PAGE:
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Protecting nature and maximizing the capacity of land and water to sequester carbon is one of the best tools to help fight global climate change. Yet many of Earth’s most biodiverse ecosystems are in serious jeopardy: for example, a first-of-its-kind study from Frontiers in Forests and Global Change revealed that the Amazon rainforest emits more greenhouse gases than it absorbs. Long heralded as a massive carbon sink, deforestation along with other human activity in the Amazon is causing the accelerated release of greenhouse gases into the atmosphere.
Why This Matters: Curbing the destruction of nature and supporting nature-based solutions to climate change is a matter of political and economic will. More than half of global GDP depends on high-functioning biodiversity, yet one-fifth of the world’s countries are at risk of their ecosystems collapsing because of the destruction of nature.
This is why it was important that the UN Statistical Commission recently reached an agreement on a “beyond GDP” framework of measuring economic wellbeing while accounting for natural capital (forests, oceans, etc). Forests and other ecosystems are more valuable to nations when they are intact, and this new framework can begin the process of formally recognizing the economic value of nature and encouraging its conservation.
As Elliott Harris, Assistant Secretary-General for Economic Development and UN Chief Economist explained,
“We’ve treated nature as if it were free and as if it were limitless. So, we have been degrading nature and using it up without really being aware of what we were doing and how much we were losing in the process.”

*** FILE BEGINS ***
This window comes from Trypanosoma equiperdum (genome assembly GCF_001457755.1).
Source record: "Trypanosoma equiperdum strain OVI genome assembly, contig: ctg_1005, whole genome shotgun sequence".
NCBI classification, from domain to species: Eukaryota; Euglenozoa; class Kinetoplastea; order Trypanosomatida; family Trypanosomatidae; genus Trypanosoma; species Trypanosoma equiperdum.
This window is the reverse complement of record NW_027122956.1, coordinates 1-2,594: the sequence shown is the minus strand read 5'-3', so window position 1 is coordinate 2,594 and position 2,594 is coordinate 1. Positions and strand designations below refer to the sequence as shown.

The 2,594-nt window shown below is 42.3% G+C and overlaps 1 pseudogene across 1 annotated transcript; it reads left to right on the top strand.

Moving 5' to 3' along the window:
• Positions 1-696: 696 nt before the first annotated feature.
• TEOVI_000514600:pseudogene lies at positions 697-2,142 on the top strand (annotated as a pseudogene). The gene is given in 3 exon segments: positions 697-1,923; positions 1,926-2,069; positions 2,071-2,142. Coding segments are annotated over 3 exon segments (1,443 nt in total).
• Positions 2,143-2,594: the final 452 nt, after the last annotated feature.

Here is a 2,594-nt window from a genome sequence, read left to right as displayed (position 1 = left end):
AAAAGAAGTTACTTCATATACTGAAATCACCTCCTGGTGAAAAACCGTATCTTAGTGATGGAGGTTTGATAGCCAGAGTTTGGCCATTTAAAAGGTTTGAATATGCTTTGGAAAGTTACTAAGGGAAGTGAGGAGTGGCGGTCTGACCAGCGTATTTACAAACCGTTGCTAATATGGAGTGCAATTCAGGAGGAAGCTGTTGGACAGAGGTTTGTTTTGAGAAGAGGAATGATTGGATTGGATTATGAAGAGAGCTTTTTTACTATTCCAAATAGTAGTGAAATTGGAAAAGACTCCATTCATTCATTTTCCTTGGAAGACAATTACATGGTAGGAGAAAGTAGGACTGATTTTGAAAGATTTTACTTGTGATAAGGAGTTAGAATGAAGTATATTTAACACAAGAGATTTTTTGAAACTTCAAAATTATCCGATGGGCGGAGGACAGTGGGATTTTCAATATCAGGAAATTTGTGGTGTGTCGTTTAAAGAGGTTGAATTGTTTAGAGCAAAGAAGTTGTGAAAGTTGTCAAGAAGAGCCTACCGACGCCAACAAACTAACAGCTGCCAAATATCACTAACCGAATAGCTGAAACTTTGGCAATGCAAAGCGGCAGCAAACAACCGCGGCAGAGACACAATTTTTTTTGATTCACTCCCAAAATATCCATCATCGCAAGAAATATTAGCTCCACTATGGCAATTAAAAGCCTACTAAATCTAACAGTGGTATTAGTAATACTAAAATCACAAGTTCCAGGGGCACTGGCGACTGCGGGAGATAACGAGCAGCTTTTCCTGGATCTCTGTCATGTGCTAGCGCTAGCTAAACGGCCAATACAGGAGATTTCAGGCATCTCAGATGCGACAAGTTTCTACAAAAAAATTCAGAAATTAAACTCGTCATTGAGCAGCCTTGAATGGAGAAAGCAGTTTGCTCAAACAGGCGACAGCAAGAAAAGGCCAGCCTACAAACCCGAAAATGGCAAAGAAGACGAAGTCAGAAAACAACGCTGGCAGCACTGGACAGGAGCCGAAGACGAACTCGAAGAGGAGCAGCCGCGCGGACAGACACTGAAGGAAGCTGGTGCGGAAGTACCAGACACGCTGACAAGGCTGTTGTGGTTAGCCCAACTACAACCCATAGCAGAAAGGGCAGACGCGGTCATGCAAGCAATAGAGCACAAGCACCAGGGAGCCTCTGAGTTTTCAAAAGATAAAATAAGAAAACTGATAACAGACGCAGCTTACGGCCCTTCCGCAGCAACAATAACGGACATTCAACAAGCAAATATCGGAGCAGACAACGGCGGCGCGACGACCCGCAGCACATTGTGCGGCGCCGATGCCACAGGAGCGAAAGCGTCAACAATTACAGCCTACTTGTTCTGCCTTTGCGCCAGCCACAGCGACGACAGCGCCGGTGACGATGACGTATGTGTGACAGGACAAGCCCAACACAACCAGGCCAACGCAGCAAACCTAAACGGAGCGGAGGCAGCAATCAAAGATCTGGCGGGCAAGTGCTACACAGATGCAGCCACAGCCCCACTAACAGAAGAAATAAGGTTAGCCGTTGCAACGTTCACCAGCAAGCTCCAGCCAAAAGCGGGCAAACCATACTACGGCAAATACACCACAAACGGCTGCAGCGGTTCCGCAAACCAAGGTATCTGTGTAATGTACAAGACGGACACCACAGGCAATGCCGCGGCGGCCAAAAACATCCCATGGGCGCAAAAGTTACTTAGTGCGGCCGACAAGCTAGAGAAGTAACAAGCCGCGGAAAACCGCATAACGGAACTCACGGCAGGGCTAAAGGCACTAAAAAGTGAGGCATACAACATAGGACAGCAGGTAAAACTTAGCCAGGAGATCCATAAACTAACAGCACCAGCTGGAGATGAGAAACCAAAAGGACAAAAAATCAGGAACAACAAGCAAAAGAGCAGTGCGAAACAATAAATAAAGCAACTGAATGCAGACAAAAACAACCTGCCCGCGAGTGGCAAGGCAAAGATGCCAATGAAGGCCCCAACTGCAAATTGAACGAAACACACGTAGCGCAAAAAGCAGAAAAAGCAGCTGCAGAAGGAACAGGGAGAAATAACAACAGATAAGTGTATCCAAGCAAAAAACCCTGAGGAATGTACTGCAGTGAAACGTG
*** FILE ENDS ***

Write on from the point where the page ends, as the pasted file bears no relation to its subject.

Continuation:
Valuing Nature: As the world’s economies grow, the world must collectively find a way to balance conservation and economic growth as many of the components of our modern life are dependent on finite natural resources. Taking stock of natural resources is the first step but ecosystem accounting is also crucial to safeguarding natural capital.
As the UN explained, a key aspect of ecosystem accounting is that it allows the contributions of ecosystems to society to be expressed in monetary terms so those contributions to society’s well-being can be more easily compared to other goods and services we are more familiar with.
Monetary estimates can provide information for decision-makers, for example for economic policy planning, cost-benefit analysis, and for raising awareness of the relative importance of nature to society.
A McKinsey & Company report from last year echoed the need for more widespread ecosystem accounting to better sequestration CO2, create jobs, and prevent the emergence of new zoonotic diseases. Preventing zoonotic diseases is especially crucial as the world witnessed how costly the COVID-19 pandemic has been for the entire world–costing the U.S. economy alone $16 trillion.
These findings further underscore the importance of the goal to protect 30% of nature by 2030, it’s not just a lofty conservation goal, it’s a crucial component of supporting the global economy.
by Ashira Morris, ODP Staff Writer China is often criticized for funding fossil fuel power infrastructure beyond its borders, and rightly so: it’s the top financier of overseas power plants, especially coal-fired ones. But they’re not the only ones continuing to finance coal and gas projects overseas. The US and Japan are a close second […]
This past May, President Biden signed an executive order on climate-related financial risk, a cross-governmental plan that directs federal agencies to identify and mitigate financial risks presented by climate change to Americans, businesses, and the government itself. Progress on this order was made over the weekend when Treasury Secretary Janet Yellen announced that the Financial Stability […]
Why This Matters: Money talks. Investors are increasingly willing to walk away from deals like oil and gas drilling projects in the Arctic or investments in fossil fuel companies that refuse to change their business models.
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